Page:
US troops ramped up efforts Tuesday to airlift thousands of people out of Kabul, after the Taliban warned they would not allow the United States to extend next week's deadline for a complete withdrawal.
President Joe Biden is under increasing pressure to go beyond an August 31 deadline he set to pull out American forces, with Britain to lobby at a virtual G7 summit on Tuesday for a longer presence.
About 50,000 foreigners and Afghans have fled the country from Kabul's airport since the Taliban swept into power 10 days ago, according to the US government.
But crowds continued to mass outside the airport, with Afghans terrified of facing life under the Taliban.
Many fear a repeat of the brutal interpretation of sharia law that the Taliban implemented when first in power from 1996 to 2001, or retribution for working with the US-backed government over the past two decades.
"The Taliban are the same as they were 20 years ago," Nilofar Bayat, a women's rights activist and former captain of Afghanistan's wheelchair basketball team, said after fleeing and arriving in Spain.
"If you see Afghanistan now, it's all men, there are no women because they don't accept women as part of society."
The Taliban, who ended two decades of war with an astonishingly swift rout of government forces, had been publicly tolerant of the evacuation effort.
But on Monday they described next week's cut-off date as a "red line".
"If the US or UK were to seek additional time to continue evacuations -- the answer is no... there would be consequences," spokesman Suhail Shaheen told Sky News.
He said any foreign military presence beyond the agreed deadline would be "extending occupation".
The Taliban achieved their stunning victory thanks to Biden pulling out nearly all American troops from Afghanistan, following through on a deal struck with the Taliban by then-president Donald Trump.
However Biden was forced to redeploy thousands of troops after the fall of Kabul to oversee the airlift.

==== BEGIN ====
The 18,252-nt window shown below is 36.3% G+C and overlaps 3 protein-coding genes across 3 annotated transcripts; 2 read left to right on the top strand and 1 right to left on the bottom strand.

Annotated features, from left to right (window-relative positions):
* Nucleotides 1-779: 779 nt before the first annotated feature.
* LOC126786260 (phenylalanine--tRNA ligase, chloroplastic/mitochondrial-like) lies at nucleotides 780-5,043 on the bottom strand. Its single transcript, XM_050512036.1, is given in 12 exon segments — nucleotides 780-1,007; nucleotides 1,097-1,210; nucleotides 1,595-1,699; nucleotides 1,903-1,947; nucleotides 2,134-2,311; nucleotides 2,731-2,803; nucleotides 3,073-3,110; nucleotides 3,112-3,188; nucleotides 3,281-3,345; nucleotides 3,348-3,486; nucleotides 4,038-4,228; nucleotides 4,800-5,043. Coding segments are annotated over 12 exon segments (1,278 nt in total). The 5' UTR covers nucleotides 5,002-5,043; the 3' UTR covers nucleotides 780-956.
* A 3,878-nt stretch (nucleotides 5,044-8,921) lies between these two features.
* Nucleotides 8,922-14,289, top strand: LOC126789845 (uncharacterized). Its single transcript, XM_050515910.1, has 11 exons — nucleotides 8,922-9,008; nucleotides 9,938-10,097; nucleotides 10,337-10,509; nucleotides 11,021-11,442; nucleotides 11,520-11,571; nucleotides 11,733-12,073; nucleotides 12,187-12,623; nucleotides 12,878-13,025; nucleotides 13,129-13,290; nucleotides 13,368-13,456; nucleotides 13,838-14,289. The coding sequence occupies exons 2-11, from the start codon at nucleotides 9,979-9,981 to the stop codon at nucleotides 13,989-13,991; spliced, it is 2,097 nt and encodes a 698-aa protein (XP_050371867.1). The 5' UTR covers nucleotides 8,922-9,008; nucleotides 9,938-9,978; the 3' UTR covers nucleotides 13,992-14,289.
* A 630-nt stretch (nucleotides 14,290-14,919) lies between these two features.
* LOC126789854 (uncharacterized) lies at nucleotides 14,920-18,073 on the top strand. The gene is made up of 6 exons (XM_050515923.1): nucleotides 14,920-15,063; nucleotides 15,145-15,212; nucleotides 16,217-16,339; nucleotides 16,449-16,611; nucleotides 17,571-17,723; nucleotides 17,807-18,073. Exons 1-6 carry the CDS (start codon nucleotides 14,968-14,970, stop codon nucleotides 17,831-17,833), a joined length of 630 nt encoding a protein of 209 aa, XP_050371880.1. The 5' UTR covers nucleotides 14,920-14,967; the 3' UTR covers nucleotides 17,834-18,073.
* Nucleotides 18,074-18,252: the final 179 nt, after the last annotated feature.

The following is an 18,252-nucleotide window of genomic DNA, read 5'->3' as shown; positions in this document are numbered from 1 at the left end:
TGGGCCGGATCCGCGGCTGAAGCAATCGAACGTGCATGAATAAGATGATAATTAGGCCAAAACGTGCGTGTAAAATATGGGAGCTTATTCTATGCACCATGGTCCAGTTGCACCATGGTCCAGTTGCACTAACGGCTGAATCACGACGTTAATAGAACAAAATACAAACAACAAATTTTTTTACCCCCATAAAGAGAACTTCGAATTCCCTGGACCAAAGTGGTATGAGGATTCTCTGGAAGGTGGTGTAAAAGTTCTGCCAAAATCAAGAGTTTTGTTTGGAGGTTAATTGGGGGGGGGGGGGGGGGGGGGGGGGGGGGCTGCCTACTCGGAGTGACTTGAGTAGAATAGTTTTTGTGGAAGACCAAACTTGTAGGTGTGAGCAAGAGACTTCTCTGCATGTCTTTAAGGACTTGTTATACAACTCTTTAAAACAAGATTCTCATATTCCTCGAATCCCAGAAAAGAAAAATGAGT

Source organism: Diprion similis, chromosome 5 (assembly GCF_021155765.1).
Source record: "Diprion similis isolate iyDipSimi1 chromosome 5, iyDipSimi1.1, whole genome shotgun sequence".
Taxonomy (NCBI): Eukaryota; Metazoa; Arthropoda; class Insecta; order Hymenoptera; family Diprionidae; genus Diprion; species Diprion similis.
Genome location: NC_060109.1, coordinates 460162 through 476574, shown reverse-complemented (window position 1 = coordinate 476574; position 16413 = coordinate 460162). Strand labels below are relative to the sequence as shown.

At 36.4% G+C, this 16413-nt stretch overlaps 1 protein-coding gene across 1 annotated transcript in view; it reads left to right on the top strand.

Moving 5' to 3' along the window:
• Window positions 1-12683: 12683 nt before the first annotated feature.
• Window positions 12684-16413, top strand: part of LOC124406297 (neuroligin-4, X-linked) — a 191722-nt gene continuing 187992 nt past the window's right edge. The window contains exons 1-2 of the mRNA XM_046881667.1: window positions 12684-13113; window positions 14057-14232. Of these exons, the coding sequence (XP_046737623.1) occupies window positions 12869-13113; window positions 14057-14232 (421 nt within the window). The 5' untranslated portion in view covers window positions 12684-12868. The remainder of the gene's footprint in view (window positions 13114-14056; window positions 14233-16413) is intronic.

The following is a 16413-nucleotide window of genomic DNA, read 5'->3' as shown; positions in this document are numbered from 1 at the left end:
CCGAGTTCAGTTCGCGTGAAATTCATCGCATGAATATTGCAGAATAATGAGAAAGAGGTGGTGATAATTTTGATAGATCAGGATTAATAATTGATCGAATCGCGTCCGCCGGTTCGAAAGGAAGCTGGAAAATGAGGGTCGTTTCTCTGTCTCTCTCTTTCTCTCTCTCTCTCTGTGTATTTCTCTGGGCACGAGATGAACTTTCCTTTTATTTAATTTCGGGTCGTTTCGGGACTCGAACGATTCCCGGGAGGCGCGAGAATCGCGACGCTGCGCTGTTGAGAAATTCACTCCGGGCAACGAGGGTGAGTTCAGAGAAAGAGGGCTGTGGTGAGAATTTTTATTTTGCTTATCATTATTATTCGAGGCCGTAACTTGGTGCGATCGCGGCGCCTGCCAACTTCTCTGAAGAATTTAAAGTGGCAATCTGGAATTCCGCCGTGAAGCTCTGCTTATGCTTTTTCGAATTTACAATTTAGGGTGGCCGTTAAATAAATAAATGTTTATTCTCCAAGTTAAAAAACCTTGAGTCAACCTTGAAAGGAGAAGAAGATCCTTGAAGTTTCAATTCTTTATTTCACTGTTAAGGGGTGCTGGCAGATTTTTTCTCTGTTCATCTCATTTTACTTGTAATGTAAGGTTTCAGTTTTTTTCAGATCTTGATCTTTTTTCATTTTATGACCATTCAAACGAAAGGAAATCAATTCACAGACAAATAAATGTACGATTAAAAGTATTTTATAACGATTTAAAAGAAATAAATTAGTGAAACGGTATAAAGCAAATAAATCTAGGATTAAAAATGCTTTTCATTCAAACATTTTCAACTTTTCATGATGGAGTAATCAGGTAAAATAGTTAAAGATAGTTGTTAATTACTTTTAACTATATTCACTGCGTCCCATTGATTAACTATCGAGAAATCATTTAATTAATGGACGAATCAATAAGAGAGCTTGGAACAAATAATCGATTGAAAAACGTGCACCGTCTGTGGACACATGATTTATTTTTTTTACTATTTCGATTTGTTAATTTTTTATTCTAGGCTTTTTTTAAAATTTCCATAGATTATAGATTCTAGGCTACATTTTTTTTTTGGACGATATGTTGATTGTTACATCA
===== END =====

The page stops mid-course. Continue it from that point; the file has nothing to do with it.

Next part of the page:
Biden and his top aides have repeatedly insisted they are aiming to stick to their August 31 deadline.
"The goal is to get as many people out as fast as possible," Pentagon spokesman John Kirby told reporters on Monday.
"The focus is on trying to do this as best we can, by the end of the month."
But European leaders are calling for more time.
British Defence Secretary Ben Wallace said Prime Minister Boris Johnson would raise the issue at the G7 virtual summit.
Germany also said it was in talks with NATO allies and the Taliban to keep Kabul's airport open for evacuations beyond August 31, while France said "additional time is needed to complete ongoing operations".
The rush to leave Kabul has sparked harrowing scenes and left at least eight people dead.
Some have been crushed to death and at least one, a youth football player, died after falling off a plane.
The German defence ministry said Monday an Afghan soldier was killed and three others wounded in a firefight with unknown assailants.
The Taliban are currently working on forming a government, but two sources within the movement told AFP there would be no announcement on a cabinet until the last US soldier has left Afghanistan.
The Taliban have repeatedly claimed to be different from their 1990s incarnation, and have declared an amnesty for government forces and officials.
But an intelligence assessment conducted for the United Nations said militants were going door-to-door hunting former government officials and those who worked with US and NATO forces.
In the capital and other cities, the former insurgents have enforced some sense of calm, with their fighters patrolling the streets and manning checkpoints.
"We assure the people there are no security issues, if anyone faces any security problem they should come to us," an armed Taliban guard told AFP in the eastern city of Jalalabad.
The Taliban are also intent on quashing the last notable Afghan military resistance to their rule, made up of ex-government forces in the Panjshir Valley, north of the capital.
The Panjshir has long been known as an anti-Taliban bastion.
One of the leaders of the movement, named the National Resistance Front, is the son of famed anti-Taliban commander Ahmad Shah Massoud.
Another is Amrullah Saleh, a vice president and head of intelligence in the fallen government.
The Taliban have said they have massed forces outside the valley, but would prefer a negotiated end to the stand-off.